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Grand Strand lawyer says future of Horry County leftover RIDE ll dollars unclear

Published: Nov. 22, 2021 at 7:45 PM EST
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MYRTLE BEACH, S.C. (WMBF) - Millions of dollars are potentially up for grabs in leftover money once earmarked for road projects in Horry County.

The funds were tied to the RIDE ll project and now at least one city wants its share.

Last month, Horry County leaders voted to put nearly $30 million of leftover RIDE ll dollars towards Highway 90 road improvements.

But concerns were raised from some councilmembers about the city of North Myrtle Beach wanting a piece of those funds.

North Myrtle Beach leaders previously went on the record saying they’re owed close to $6 million of Horry County’s leftover Ride dollars. NMB leaders said it’s because that amount of money was collected in their jurisdiction.

The city previously provided email documentation to WMBF News, written by North Myrtle Beach city manager Mike Mahaney, addressed to Horry Councilmember Harold Worley, stating the city wants its portion of the collections.

Goldfinch Winslow attorney Tom Winslow says he understands why NMB is requesting the money. But he says only time will tell who prevails because history may or may not repeat itself.

Winslow says the RIDE ll concerns mirror what Horry County leaders faced with the Hospitality fee lawsuit.

Multiple municipalities including North Myrtle sued Horry County, stating they were entitled to the hospitality portions collected within their boundaries.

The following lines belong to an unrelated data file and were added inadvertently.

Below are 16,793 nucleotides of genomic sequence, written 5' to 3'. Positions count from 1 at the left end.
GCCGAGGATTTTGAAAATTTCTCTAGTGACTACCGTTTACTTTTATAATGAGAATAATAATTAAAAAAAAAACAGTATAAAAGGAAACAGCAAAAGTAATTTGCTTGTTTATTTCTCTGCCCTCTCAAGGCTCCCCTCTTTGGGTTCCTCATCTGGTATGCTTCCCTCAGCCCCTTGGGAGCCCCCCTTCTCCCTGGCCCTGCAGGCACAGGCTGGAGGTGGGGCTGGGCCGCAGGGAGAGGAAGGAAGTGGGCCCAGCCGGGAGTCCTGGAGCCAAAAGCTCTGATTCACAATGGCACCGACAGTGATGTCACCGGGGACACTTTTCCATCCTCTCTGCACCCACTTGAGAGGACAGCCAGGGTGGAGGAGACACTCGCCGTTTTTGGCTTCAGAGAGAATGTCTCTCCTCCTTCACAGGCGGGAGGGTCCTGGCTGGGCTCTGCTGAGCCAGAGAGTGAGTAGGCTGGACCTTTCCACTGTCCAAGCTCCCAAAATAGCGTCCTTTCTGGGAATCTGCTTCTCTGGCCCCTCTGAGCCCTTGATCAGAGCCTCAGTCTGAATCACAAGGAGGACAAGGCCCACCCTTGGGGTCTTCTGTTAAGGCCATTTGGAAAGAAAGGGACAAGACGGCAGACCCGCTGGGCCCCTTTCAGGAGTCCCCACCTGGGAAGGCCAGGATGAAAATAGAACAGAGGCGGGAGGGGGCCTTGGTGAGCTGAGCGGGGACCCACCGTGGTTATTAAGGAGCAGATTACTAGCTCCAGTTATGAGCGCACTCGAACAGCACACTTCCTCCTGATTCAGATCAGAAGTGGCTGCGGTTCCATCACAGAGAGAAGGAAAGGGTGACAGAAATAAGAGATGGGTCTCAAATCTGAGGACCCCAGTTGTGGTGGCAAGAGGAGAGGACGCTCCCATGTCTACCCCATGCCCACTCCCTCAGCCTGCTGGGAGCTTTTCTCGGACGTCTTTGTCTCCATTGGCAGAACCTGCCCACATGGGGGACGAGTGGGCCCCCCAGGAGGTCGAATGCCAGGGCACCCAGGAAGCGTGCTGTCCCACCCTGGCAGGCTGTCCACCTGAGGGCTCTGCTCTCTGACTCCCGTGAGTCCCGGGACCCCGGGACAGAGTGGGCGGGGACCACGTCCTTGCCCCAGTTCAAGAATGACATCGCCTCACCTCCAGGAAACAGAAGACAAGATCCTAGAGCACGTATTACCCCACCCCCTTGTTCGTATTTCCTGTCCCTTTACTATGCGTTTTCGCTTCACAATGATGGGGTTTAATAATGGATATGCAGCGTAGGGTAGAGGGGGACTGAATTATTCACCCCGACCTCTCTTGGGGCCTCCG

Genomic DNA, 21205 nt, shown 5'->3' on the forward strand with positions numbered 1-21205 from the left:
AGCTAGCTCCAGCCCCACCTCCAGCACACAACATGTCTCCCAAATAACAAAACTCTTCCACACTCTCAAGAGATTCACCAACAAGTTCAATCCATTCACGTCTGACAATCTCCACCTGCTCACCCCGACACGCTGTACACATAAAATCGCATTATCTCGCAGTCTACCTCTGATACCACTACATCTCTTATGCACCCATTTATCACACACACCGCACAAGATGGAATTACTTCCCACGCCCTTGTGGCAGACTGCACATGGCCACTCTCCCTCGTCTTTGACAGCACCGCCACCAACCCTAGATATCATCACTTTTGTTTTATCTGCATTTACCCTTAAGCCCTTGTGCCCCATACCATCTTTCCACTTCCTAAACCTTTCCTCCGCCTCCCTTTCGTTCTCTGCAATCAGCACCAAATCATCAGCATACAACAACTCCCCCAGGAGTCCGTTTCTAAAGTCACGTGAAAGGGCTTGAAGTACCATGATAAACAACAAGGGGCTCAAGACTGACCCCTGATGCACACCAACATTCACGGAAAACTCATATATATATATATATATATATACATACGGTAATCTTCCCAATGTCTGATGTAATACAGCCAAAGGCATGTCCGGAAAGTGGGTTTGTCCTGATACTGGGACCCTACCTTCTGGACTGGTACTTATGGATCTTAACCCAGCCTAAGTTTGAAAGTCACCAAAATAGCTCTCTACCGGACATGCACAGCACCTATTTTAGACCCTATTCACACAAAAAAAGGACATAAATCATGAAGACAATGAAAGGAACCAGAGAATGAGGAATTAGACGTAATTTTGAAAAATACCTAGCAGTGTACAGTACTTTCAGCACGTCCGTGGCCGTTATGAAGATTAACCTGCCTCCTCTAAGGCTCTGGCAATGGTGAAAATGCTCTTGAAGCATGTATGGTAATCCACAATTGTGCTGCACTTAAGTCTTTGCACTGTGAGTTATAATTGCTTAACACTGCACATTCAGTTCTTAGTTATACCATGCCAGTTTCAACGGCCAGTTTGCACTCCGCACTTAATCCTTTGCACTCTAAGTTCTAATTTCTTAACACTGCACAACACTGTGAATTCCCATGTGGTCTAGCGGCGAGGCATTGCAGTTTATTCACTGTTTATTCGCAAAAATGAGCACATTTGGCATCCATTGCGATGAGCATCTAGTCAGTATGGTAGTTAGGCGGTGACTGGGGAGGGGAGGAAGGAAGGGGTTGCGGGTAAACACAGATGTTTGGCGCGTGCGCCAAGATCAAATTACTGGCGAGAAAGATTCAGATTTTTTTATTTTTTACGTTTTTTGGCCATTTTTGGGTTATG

A settlement agreement between Horry County and those jurisdictions was reached earlier this year.

Winslow says although the core concerns are who’s entitled to collect the money are similar, he says the tax laws for RIDE ll and Hospitality collection differ.

He says that means it’s a bit harder to determine which party will prevail if this matter ever made it to the courts.

“They’ve settled a case very similar to that,” Winslow said. “Now this one has a separate law and a separate rule that you have to look at in correlation with the actual monies collected. How it’s going to shape up and turn out - who knows. Just because hospitality tax worked out one way, doesn’t mean the road tax will work out the same way, because they’re two different code sections, two different laws, that dictate the input and the output.”

Depending on what happens with NMB, Winslow says he wouldn’t be surprised if other surrounding jurisdictions also wanted a piece of the pie.

“If North Myrtle Beach is going to make that argument, it’s very logical to think that Myrtle Beach, Surfside, all these other ones are going to make that same exact argument. No one is doing anything right or wrong. That’s why they need to come together and do what’s best for the city. I understand the concept on both sides. Here is the issue the county has-almost every major population center is a city. If you strip the jurisdiction of the county to use city money, then where’s the county going to get the money they need to take care of the rural roads, the non-city roads, because now you’re taking away all the population base. It does create a detrimental effect if the county can’t use the city population to help fund the non-city territories, it really strips a lot of that funding of population [for them] to actually be able to do that with.”

Based on an agenda, NMB leaders were discussing the RIDE ll funds during an executive meeting Tuesday afternoon.

The city’s spokesperson said the council took no votes during the session.

As of now, no action has been taken on this issue.

“The best thing to do [now], is for all groups to come together, early, and talk instead of automatically going into a litigation,” Winslow said. “Because all that does is spend a lot of money on attorney bills and a lot of time in court that could be worked out around the table.”

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